Civil War memorial moved to museum in Louisville
Posted: Wednesday, August 25, 2010 8:01 pm
LOUISVILLE, Ky. (AP) — A weather-worn Civil War memorial that was carved by a Union soldier to honor 13 comrades killed in a Kentucky battle was moved Wednesday to a new home in the Frazier International History Museum.
Applause broke out when workers disassembled a crate holding the 3,500-pound limestone Bloedner Monument, which will be displayed in the lobby of the downtown museum that had nearly 100,000 visitors last year.
The memorial carries “exceptional historic significance” as the nation’s oldest existing Civil War memorial, said Karen Duhart, a regional acting director and chief of operations with the National Cemetery Administration.
Frazier Museum executive director Madeleine Burnside called the memorial “a huge piece of local history.”
The monument was carved by Union Pvt. August Bloedner in the weeks after the Battle of Rowlett’s Station near Munfordville in south-central Kentucky. Bloedner sought to pay tribute to fellow soldiers from the 32nd Indiana Infantry who were killed as the regiment of German immigrants warded off a Confederate attack on Dec. 17, 1861. The Union soldiers successfully protected a bridge during the hourlong skirmish, said Alec Bennett, a historian with the U.S. Department of Veterans Affairs.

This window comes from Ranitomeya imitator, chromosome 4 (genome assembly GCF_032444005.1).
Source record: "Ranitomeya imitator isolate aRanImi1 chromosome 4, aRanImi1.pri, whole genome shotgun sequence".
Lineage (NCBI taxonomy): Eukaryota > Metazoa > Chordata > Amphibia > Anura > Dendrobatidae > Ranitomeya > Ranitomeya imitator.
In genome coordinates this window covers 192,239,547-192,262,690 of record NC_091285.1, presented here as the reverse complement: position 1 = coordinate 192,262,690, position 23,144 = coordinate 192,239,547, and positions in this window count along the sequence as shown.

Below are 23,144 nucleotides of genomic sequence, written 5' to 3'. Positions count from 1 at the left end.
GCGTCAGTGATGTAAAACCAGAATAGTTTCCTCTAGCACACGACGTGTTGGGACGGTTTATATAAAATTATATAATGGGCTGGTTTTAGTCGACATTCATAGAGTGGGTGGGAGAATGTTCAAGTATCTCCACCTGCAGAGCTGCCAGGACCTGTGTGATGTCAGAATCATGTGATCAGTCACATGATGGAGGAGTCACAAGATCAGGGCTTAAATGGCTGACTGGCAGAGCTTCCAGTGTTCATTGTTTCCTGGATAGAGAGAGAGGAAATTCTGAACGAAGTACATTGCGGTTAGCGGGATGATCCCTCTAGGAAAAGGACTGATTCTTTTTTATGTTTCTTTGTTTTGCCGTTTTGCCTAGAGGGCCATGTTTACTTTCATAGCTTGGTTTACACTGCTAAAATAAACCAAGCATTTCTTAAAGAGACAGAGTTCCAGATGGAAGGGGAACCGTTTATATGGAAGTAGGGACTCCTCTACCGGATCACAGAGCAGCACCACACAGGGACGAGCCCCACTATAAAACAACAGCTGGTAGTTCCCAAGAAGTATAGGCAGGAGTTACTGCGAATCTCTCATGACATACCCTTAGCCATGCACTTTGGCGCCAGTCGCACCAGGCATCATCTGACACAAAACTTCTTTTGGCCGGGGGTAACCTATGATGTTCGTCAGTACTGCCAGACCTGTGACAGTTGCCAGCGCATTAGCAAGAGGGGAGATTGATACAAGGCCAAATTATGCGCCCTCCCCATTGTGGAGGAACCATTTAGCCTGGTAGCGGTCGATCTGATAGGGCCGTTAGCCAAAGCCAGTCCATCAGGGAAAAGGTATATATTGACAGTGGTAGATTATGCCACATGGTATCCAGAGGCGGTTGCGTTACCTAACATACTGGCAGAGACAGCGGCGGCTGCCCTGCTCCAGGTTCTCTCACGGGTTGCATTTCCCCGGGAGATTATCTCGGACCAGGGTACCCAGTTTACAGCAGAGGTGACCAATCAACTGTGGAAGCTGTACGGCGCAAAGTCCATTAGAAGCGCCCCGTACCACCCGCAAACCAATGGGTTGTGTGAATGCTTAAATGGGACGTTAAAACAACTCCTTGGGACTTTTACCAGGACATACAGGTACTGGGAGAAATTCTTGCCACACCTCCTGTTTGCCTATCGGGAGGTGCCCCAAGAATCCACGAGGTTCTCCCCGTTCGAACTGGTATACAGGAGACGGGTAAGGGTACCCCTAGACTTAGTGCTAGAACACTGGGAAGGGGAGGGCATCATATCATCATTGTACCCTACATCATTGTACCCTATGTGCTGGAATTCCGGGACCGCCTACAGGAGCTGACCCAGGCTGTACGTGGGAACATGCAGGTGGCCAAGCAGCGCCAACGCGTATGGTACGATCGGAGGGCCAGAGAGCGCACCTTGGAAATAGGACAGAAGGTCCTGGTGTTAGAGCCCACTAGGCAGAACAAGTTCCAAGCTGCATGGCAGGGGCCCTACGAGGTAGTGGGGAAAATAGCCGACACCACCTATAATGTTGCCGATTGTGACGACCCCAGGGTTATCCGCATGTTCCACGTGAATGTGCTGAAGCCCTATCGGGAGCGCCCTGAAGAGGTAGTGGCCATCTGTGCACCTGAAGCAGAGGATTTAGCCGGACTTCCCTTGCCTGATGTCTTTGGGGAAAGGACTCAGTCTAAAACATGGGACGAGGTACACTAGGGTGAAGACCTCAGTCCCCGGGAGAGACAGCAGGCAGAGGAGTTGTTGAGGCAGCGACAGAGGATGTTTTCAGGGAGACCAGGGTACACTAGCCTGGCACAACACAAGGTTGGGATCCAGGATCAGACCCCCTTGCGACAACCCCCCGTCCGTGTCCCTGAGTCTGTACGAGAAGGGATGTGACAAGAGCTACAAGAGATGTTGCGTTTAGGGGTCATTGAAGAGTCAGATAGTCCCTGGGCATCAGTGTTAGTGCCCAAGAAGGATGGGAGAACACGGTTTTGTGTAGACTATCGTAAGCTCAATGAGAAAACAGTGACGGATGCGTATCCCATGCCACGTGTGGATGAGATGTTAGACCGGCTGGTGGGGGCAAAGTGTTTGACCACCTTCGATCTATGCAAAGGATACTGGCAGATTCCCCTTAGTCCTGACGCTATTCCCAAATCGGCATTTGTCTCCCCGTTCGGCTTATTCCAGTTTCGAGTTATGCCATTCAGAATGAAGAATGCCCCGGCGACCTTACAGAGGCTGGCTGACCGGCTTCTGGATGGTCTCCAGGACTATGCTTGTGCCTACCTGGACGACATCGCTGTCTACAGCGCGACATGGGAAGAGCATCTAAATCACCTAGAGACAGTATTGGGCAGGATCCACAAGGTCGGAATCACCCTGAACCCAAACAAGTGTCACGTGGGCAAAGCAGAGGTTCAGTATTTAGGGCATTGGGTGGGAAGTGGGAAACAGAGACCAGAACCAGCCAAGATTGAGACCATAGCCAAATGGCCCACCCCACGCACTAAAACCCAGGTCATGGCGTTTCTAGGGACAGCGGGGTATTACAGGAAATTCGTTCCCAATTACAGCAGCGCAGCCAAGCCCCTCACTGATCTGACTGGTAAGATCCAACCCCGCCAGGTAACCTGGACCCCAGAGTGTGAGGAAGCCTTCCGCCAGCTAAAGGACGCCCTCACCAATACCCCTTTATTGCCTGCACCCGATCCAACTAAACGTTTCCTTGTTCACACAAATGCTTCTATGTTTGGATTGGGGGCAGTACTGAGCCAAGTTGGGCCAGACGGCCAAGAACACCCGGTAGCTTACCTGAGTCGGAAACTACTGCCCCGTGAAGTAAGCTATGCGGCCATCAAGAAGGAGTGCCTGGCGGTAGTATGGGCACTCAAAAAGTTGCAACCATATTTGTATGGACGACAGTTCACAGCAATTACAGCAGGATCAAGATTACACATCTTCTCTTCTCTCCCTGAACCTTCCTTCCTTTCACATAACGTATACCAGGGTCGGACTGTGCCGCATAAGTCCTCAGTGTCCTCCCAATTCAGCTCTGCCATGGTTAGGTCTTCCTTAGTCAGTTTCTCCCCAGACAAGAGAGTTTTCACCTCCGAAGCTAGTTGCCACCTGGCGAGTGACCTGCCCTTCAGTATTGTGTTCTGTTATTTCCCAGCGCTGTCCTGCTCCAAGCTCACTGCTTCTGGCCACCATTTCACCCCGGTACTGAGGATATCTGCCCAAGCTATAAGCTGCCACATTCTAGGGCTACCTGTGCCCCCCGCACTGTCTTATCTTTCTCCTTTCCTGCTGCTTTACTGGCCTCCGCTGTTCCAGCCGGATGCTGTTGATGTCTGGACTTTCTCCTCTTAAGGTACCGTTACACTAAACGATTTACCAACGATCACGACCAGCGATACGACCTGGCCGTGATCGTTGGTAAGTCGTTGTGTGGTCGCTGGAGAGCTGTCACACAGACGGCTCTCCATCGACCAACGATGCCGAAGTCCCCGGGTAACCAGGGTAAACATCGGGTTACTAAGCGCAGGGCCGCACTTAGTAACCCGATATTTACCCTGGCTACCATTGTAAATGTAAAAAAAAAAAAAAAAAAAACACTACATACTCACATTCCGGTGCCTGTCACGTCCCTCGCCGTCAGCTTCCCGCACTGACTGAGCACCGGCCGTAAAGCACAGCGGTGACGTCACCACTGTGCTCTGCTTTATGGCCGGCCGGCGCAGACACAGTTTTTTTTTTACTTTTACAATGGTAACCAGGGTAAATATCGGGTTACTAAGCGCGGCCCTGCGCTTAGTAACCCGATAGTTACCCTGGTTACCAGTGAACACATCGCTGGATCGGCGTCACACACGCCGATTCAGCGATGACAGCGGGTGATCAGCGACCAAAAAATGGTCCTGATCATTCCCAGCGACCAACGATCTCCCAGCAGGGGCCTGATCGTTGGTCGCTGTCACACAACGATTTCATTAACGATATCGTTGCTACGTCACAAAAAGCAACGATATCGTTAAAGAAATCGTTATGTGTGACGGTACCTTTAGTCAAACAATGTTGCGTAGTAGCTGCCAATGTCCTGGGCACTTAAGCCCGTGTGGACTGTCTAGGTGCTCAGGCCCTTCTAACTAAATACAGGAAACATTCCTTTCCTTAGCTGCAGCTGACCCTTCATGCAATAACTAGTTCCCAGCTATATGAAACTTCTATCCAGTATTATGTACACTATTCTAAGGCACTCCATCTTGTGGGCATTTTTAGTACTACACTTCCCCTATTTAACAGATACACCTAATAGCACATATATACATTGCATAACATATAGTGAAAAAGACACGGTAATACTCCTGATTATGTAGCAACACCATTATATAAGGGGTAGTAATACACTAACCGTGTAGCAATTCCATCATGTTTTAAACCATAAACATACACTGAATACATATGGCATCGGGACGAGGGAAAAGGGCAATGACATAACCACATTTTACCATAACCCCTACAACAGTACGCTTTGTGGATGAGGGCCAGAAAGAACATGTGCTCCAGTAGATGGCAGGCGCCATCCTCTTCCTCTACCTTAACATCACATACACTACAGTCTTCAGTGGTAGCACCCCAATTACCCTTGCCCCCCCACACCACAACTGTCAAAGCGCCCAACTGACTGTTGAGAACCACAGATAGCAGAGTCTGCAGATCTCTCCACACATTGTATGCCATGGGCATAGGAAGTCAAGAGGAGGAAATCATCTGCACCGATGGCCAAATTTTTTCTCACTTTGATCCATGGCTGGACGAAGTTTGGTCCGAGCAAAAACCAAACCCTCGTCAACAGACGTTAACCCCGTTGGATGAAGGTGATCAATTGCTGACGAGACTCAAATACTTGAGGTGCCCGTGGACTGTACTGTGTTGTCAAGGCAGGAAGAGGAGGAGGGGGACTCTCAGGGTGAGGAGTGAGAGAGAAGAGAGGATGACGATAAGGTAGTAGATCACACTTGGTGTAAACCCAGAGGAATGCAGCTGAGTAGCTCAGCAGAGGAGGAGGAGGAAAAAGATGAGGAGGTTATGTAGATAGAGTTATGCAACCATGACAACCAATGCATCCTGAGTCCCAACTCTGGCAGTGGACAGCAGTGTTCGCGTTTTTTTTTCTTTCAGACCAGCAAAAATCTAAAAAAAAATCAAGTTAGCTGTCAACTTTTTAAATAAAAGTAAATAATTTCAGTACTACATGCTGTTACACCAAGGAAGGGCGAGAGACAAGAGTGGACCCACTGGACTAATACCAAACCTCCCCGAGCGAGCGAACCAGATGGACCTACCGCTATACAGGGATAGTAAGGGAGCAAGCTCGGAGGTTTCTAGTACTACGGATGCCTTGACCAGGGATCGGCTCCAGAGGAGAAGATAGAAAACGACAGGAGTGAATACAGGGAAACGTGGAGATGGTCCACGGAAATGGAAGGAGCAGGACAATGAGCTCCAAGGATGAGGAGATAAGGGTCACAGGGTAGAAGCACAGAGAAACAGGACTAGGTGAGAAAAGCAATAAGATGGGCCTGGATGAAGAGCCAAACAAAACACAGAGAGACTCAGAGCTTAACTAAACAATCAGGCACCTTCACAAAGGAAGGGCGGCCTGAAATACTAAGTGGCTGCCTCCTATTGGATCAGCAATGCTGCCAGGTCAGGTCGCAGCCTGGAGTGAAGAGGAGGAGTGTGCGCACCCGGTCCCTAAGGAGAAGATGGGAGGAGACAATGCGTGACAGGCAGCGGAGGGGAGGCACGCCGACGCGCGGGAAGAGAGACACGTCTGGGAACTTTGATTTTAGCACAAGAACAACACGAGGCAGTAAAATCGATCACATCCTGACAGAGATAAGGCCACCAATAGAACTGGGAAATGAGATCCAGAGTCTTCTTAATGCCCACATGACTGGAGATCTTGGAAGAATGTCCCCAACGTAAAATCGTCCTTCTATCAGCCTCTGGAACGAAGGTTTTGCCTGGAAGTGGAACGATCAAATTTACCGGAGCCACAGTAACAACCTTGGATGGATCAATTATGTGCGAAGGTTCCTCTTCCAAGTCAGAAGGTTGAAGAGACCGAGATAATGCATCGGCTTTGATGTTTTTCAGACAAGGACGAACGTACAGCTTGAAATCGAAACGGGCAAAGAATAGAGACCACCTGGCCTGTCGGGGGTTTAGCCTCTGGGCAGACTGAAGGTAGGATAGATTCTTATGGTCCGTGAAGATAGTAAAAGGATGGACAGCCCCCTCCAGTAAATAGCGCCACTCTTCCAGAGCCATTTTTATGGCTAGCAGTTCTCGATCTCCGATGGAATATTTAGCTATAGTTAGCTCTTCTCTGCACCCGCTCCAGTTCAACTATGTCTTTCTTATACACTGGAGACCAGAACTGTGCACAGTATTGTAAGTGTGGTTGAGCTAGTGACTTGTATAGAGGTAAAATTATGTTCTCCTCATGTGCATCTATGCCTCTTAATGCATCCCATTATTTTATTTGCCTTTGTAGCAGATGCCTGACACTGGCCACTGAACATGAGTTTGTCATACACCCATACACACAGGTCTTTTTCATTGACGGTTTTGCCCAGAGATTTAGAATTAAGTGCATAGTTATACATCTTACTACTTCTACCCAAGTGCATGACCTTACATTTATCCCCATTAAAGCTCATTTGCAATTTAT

Bloedner, a sculptor from Cincinnati, was promoted to sergeant during his three-year stint with the regiment, Bennett said. Bloedner returned to Ohio after his military service and died in 1872 at the age of 46.
Near its top the memorial displays an eagle with outstretched wings, its talons clutching American flags. A fading German inscription proclaims that the fallen Union soldiers “sacrificed for the free institutions of the Republic of the United States of North America.” It lists the 13 dead soldiers.
Originally, it was erected at the graves of 11 of the fallen soldiers near Munfordville. When the soldiers’ remains were reburied in Cave Hill National Cemetery in Louisville in 1867, the monument was relocated there.
For more than 140 years, the limestone memorial sat deteriorating in the cemetery as more than half of the inscription was lost to exposure to Kentucky’s weather extremes. It was moved indoors at the University of Louisville in late 2008 and professionally conserved to stop further damage.
Mark Dennen, executive director of the Kentucky Heritage Council, said Wednesday that his agency usually doesn’t recommend moving historic artifacts but made an exception in this case.
“We all agreed that it was better to compromise and move the Bloedner Monument to a place where it could be properly conserved,” Dennen said during the museum ceremony. “If it had not been moved, it would have not been long before the elements would have destroyed it beyond repair.”
The memorial is to remain on loan for at least 10 years to the museum, commemorating “the sacrifice that these soldiers made on the battlefield so very long ago,” Duhart said.
Published in The Messenger 8.25.10